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  • Genus: Leptospira
  • Species: interrogans

  • As the name implies, Leptospira are spiral shape organisms.
  • The diseases produced by Leptospira are termed "leptospirosis" and can vary from subclinical to fatal.
  • Leptospirosis is a zoonosis; man is an accidental host via contaminated animal urine.
  • The leptospirosis known as "Weil's disease" was first described in 1886.

  • Leptospira are thin, tightly coiled obligate aerobes that are highly motile.
  • Their structure is similar to other spirochetes; a multilayered outer membrane, helical shaped peptidoglycan and flagella located in the periplasmic space.
  • Their nutritional requirements include long-chain fatty acids and vitamins B1 and B12.
  • There are more than 180 serotypes of Leptospira described.

  • Mucosa and broken skin provide the entry for leptospires.
  • The organisms produce a generalized infection with bacteremia (leptospiremic phase). Antibody is produced and the organisms then become localized primarily in the kidneys. Multiplication in the kidneys leads to shedding in the urine (leptospiruric phase). This may persist for weeks, months or years.
  • Leptospira produce no known exo- or endotoxins.
  • Damage to the endothelial lining of capillaries and renal failure are the most common reasons for death. Occasionally the central nervous system may become involved.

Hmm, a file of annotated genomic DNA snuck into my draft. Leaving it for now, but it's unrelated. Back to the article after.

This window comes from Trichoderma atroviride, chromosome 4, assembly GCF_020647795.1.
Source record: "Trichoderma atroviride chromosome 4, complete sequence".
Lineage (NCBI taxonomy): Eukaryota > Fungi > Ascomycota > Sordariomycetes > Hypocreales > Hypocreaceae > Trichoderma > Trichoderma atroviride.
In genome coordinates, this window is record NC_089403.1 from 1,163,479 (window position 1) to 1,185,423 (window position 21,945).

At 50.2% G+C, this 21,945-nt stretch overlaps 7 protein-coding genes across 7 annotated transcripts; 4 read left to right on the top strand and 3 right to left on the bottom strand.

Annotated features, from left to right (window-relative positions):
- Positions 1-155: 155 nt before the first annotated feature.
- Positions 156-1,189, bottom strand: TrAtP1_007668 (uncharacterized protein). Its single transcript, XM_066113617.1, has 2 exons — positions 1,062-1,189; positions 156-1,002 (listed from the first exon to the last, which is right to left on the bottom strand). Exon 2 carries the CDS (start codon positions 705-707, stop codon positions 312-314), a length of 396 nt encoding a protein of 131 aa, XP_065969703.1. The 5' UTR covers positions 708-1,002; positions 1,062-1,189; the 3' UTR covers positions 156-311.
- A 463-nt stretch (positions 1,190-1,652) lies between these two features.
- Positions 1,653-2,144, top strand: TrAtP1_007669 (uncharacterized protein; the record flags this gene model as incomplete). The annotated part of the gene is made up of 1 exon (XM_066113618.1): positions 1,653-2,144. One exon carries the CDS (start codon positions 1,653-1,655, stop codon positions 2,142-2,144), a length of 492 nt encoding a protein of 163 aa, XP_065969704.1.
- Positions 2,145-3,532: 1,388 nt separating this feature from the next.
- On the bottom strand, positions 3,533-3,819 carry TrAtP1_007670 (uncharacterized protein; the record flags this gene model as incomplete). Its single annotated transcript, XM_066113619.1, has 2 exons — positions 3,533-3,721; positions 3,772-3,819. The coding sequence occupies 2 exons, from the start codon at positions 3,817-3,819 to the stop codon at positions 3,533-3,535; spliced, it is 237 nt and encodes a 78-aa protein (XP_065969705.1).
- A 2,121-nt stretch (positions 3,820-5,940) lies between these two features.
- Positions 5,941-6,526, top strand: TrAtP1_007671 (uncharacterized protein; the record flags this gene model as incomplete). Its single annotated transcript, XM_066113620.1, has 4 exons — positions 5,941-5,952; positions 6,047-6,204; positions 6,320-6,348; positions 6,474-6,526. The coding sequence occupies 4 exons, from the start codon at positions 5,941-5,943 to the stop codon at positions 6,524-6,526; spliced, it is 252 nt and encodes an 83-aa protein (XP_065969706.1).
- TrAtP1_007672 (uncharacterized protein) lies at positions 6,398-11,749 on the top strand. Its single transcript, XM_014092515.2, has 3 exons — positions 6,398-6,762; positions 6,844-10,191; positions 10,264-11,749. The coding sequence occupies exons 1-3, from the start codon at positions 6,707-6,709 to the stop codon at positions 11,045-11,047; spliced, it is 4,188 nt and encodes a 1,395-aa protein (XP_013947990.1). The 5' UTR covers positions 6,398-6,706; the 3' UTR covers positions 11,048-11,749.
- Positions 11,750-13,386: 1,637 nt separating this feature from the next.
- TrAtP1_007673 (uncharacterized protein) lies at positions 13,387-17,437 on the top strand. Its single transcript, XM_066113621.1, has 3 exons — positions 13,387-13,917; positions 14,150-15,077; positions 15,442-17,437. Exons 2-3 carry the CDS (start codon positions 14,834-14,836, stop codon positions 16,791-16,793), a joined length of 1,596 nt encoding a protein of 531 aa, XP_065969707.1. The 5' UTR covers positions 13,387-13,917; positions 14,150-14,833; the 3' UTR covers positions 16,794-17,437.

• The host immune response is probably responsible for lesions associated with late phase of disease. This is suggested because antibiotics are ineffective after symptoms have persisted for more than 4 days.

  • Antibody plus complement is leptospiricidal. Immunity against Leptospira is primarily humoral.
  • The cell-mediated response may be responsible for late manifestations.

  • Leptospirosis is a worldwide zoonosis.
  • The primary reservoir is rodents because, once infected, they shed the organisms for life. Dogs are a major source for human infections.
  • Direct or indirect contact with infected urine is the mode of transmission.


  • Clinical: Leptosirosis is a general febrile disease that is often misdiagnosed as meningitis or hepatitis. Following a 7-14 day incubation period, patients experience fever, severe headache, pain and occasional jaundice. Symptoms last about 7 days then subside. The leptospiruric phase then lasts for several days before complete recovery.
  • Laboratory: Darkfield microscopic examination of the blood or urine combined with serologic tests is confirmatory.


  • Sanitary: Reducing the prevalence in domestic animals via vaccine reduces human infection.
  • Immunological: A vaccine is available for animals, but not humans.
  • Chemotherapeutic: Penicillin or tetracycline is effective if given early.

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